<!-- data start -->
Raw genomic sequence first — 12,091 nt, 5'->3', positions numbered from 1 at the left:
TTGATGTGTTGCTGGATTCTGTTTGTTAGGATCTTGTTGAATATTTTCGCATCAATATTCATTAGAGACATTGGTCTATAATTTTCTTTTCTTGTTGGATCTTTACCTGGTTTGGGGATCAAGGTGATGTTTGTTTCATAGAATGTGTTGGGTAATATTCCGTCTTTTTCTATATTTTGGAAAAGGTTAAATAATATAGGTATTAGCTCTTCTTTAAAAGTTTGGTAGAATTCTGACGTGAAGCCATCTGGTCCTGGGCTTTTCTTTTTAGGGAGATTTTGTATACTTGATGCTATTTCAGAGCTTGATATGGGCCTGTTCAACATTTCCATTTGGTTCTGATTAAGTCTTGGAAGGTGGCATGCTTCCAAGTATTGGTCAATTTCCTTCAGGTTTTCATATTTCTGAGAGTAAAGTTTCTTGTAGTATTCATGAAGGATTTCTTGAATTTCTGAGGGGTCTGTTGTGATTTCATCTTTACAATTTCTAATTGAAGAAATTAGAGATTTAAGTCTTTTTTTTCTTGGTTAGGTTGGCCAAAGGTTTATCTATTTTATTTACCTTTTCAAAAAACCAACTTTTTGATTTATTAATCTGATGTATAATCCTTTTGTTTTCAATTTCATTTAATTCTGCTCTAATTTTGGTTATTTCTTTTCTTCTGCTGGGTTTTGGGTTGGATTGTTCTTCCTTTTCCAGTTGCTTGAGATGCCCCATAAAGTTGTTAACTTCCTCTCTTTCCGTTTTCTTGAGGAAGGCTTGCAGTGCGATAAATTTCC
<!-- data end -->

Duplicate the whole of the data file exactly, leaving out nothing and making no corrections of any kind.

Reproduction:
Raw genomic sequence first — 12,091 nt, 5'->3', positions numbered from 1 at the left:
TTGATGTGTTGCTGGATTCTGTTTGTTAGGATCTTGTTGAATATTTTCGCATCAATATTCATTAGAGACATTGGTCTATAATTTTCTTTTCTTGTTGGATCTTTACCTGGTTTGGGGATCAAGGTGATGTTTGTTTCATAGAATGTGTTGGGTAATATTCCGTCTTTTTCTATATTTTGGAAAAGGTTAAATAATATAGGTATTAGCTCTTCTTTAAAAGTTTGGTAGAATTCTGACGTGAAGCCATCTGGTCCTGGGCTTTTCTTTTTAGGGAGATTTTGTATACTTGATGCTATTTCAGAGCTTGATATGGGCCTGTTCAACATTTCCATTTGGTTCTGATTAAGTCTTGGAAGGTGGCATGCTTCCAAGTATTGGTCAATTTCCTTCAGGTTTTCATATTTCTGAGAGTAAAGTTTCTTGTAGTATTCATGAAGGATTTCTTGAATTTCTGAGGGGTCTGTTGTGATTTCATCTTTACAATTTCTAATTGAAGAAATTAGAGATTTAAGTCTTTTTTTTCTTGGTTAGGTTGGCCAAAGGTTTATCTATTTTATTTACCTTTTCAAAAAACCAACTTTTTGATTTATTAATCTGATGTATAATCCTTTTGTTTTCAATTTCATTTAATTCTGCTCTAATTTTGGTTATTTCTTTTCTTCTGCTGGGTTTTGGGTTGGATTGTTCTTCCTTTTCCAGTTGCTTGAGATGCCCCATAAAGTTGTTAACTTCCTCTCTTTCCGTTTTCTTGAGGAAGGCTTGCAGTGCGATAAATTTCC